Python SWIG Bindings From C/C++

Article by:
Date Published:
Last Modified:


Sometimes you may want to call C++/C code from python. This could be because the functionality you need is contained in a C++ library, you require low-level system or I/O access, or you want the performance benefits of running C++/C code vs. python.

Although there are many different ways of calling C++ code from Python, this page focuses on using SWIG.

The SWIG logo.

The SWIG logo.

There are numerous working SWIG example projects at which follow along with the below tutorial. They are designed to be run in a Docker container created by the Dockerfile in the same repo (run the root-level to create and enter the Docker container).

What is SWIG?

The Simplified Wrapper And Interface Generator (SWIG) is a free open-source tool which allows you to call C or C++ from a range of other programming languages.

To steal a quote directly from

SWIG is a software development tool that connects programs written in C and C++ with a variety of high-level programming languages.

SWIG can build C/C++ bindings to large number of programming languages, including:

  • Guile
  • Perl
  • Python
  • Tcl

This tutorial focuses on building bindings for calling C++ code from Python, using the CMake build system.

The Interface File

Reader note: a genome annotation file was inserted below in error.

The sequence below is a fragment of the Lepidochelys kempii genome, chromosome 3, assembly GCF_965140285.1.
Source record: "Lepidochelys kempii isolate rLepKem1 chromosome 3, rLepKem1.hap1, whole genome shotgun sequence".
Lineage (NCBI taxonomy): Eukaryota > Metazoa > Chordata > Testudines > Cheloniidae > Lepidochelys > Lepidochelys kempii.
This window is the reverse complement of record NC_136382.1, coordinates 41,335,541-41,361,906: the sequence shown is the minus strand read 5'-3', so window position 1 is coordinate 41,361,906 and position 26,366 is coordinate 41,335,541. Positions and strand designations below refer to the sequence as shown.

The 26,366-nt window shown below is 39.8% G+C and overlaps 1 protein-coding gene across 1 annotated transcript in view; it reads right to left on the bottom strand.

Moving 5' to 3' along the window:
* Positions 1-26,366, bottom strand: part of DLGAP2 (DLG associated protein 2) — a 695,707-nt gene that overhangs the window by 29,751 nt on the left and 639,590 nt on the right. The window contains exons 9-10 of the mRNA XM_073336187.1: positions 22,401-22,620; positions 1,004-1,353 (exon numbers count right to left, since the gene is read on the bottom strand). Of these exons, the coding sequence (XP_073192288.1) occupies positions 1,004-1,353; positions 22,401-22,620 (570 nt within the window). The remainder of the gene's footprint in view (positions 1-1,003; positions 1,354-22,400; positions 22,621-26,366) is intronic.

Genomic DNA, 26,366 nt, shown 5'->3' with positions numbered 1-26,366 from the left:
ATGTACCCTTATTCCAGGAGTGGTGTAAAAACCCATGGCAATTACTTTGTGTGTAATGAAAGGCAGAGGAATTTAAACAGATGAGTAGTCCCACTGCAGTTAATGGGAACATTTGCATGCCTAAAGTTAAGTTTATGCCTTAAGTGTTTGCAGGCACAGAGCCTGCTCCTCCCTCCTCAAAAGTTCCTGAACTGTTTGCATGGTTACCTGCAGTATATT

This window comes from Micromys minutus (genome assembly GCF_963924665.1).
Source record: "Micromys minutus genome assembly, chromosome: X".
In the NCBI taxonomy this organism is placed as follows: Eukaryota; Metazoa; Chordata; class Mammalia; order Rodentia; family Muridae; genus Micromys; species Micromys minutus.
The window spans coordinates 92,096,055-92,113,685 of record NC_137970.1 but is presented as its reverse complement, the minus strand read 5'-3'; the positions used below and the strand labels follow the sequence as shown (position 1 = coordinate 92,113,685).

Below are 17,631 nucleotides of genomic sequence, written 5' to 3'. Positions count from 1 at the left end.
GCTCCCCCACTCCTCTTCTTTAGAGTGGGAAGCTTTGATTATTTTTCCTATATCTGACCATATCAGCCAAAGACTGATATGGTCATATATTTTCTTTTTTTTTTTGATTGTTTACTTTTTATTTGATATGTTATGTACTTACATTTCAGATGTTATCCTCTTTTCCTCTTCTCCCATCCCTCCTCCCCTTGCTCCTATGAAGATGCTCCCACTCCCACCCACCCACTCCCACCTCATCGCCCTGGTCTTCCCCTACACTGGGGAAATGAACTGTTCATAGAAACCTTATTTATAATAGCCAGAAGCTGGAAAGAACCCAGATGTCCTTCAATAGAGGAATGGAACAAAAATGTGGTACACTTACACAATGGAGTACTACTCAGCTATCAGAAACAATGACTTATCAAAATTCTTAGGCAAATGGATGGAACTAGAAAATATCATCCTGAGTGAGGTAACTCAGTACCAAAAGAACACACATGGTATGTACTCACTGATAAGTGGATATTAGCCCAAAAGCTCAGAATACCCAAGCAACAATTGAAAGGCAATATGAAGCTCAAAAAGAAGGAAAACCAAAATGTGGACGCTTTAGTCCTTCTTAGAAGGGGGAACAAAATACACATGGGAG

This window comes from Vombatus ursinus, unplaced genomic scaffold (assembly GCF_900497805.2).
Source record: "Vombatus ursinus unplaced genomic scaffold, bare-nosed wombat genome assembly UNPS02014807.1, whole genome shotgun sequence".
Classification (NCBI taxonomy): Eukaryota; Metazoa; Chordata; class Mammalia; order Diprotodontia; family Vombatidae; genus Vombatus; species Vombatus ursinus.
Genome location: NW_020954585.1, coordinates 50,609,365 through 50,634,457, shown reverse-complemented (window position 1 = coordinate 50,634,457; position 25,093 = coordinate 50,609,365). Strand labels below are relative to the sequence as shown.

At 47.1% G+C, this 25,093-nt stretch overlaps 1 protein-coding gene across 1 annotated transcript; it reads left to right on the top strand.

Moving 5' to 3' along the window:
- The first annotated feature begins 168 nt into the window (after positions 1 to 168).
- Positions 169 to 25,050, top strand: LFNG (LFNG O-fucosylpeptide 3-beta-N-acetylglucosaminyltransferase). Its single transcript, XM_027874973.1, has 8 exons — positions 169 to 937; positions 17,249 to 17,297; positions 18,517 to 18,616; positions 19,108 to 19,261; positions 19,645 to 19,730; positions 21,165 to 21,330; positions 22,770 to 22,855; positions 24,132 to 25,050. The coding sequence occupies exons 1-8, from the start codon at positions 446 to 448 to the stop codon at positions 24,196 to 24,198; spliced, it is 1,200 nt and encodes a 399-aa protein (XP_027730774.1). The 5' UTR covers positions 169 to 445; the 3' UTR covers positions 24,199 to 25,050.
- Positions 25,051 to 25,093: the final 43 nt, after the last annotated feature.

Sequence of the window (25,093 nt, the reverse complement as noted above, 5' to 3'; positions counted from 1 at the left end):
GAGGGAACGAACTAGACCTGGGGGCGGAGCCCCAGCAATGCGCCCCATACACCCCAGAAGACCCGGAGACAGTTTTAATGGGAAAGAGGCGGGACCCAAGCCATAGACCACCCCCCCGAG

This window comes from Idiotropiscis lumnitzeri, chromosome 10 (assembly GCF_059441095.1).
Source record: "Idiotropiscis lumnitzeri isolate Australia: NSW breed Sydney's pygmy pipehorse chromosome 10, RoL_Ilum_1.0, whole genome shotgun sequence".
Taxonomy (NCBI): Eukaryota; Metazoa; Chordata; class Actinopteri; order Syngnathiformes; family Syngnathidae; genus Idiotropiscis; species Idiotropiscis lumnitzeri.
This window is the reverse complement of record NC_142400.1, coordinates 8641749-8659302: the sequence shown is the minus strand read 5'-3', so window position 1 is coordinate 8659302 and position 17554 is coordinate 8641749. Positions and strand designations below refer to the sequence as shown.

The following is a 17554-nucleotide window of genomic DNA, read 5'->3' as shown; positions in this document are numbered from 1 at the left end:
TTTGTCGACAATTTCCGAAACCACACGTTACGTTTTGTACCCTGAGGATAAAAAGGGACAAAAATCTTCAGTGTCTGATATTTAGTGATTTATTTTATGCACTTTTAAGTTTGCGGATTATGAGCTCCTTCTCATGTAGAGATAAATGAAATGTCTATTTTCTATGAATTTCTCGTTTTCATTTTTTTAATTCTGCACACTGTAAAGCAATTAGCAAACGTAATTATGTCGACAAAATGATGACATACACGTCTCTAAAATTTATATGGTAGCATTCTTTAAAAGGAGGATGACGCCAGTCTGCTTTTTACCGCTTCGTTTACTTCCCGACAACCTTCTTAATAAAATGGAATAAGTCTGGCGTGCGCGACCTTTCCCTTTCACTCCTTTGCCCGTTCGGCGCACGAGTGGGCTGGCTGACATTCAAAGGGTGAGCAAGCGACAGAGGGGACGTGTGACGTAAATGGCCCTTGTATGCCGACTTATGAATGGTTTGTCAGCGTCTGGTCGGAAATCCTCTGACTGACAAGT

SWIG is configured with what is called an interface file. The interface file tells SWIG where to find C/C++ files, what objects it should create wrappers for, and what features should be included.

The interface file typically has the file extension .i and is called something like input.i.

Here is an example of a SWIG interface file:

/* File: example.i */
%module example

    #include "Example.hpp"

%include "Example.hpp"

This file can be found at

Installing And Running SWIG

SWIG can be installed with the following commands:


$ sudo apt install swig   

mac OS (using homebrew):

$ brew install swig

Run the following command to check that SWIG was installed successfully (this was run on Mac OS):

$ swig -version

SWIG Version 3.0.12

Compiled with clang++ [x86_64-apple-darwin16.3.0]

Configured options: +pcre

The basic invocation of SWIG for generated a python wrapper for C code is:

$ swig -python input.i